Thursday, August 15, 2013

Culture Shock

It is a real surprise when, after almost 14 months of international travel in about a dozen countries, there is a confrontation with culture shock.  We have been fascinated, intrigued, curious, and confused by cultural practices and daily life.  But until Thailand, we had not really felt the disorientation that comes with being a flopping fish out of water.  Culture shock.

It surprised us.  We have learned to quickly adapt to novel and sometimes even bizarre situations without so much as an eye blink.  However, things were about to get a bit more complicated.  Thank goodness we had a little bit of a warning from a fellow traveler and friend, Juraj, who kindly went out of his way to reunite with us in Bali.  We had last seen Juraj on a mountain in Malaysia.  He typifies a young, gracious, independent world backpacker as he travels from his native Eastern Europe through the world.  He has given us excellent travel advice, but mentioned that Thailand was hard for an independent traveler.

Until this point in our journey, one of us either somewhat understood the language (with perhaps the exception of southern New Zealand and certain ranchers in Australia) and we both could read signs.  Until now, we had traveled in areas where letters are written with the Roman alphabet (see map of the Roman alphabet global distribution).  We were also in countries where English is typically taught in primary and/or secondary school.  While many people we met had forgotten much of the English or had not been able to attend much school, most used and/or understood some words or there was generally a person nearby who was relatively fluent.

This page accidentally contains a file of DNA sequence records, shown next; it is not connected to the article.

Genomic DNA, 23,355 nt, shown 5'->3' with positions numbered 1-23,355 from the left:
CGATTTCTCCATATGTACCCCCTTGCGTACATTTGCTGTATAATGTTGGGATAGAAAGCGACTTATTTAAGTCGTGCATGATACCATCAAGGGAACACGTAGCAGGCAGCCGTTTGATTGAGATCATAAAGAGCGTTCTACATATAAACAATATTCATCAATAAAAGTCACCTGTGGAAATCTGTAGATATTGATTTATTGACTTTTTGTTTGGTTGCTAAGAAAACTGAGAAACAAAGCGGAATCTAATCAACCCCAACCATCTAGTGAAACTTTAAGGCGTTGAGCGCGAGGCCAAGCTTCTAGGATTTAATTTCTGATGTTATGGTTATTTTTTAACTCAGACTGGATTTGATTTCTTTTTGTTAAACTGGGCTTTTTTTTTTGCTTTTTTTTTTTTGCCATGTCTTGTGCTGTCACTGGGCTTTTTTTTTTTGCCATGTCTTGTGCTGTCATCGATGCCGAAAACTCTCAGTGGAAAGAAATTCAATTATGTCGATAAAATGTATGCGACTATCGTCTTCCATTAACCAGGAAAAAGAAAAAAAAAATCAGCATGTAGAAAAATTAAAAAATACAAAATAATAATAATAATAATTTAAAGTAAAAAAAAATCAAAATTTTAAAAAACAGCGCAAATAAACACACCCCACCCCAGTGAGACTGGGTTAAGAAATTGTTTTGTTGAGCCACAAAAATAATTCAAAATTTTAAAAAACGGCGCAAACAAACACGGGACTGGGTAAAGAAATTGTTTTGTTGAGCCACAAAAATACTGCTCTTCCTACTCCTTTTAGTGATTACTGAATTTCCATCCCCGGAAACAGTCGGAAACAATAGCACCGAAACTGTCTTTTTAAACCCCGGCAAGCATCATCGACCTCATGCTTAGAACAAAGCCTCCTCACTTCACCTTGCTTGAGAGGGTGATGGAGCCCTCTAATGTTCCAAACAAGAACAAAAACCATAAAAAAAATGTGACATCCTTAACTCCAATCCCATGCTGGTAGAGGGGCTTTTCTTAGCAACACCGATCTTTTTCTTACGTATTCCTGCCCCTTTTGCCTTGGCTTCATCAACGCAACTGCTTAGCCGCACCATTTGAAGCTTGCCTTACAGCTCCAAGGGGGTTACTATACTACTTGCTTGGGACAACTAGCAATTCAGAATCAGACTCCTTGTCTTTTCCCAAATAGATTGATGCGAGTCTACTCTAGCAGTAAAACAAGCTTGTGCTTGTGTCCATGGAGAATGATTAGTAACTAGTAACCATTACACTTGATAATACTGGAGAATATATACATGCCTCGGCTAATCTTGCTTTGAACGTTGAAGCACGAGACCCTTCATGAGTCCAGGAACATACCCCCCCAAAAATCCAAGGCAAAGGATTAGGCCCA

None of this was true in Thailand.  In the areas we first visited, we quickly learned the word "farang" for foreigner, but we were in a place in which not a single road sign, menu, or posted paper made sense.  The words were long, ornate, and created by completely unrecognizable scribbles that could have been a lost ancient language to our Roman alphabet trained brains.   Few spoke English and our Thai was limited to "good morning" and "thank you."  Even our reliable "Google Map App" had mysterious scribblings as street names.  We were lucky as we began the trip staying with two wonderful guys, Ben and Yom.  Yom is a native Thai and his help in the first week greatly reduced the dual challenges of a new culture and written language.  Ben is a recovering Southern Californian who has made Thailand his home for the past 8 years and graciously invited us to it when we met in the Philippines.  Both have been excellent hosts, helping us ease past the initial confusion and overwhelming sense of "different".

Despite Ben's and Yom's help, we are still experiencing some of our first real taste of culture shock as we crossed our newest frontier into mainland Asia.  We are thankful for the year of travel leading us now to visit places with people of good will but no common oral or written language.  Our first year gave us the confidence to move through large cities and countrysides in new places with different currencies, logistics, and cultures.  We can now apply these lessons to our future destinations in Asia and beyond.  We will have to change some of how, and possibly where, we travel as we work out new logistic challenges.  However, it is these very challenges that we love.  While they can tire and test us at times and make us appreciate how easy it can be back at home, they inspire us and, most importantly, drive us to learn.

Posted in Angsila, Thailand.  Images are of a country map of where the Roman alphabet is in use, a typical Thai language plaque at a national park, and Ben and Yom, our hosts extraordinaire!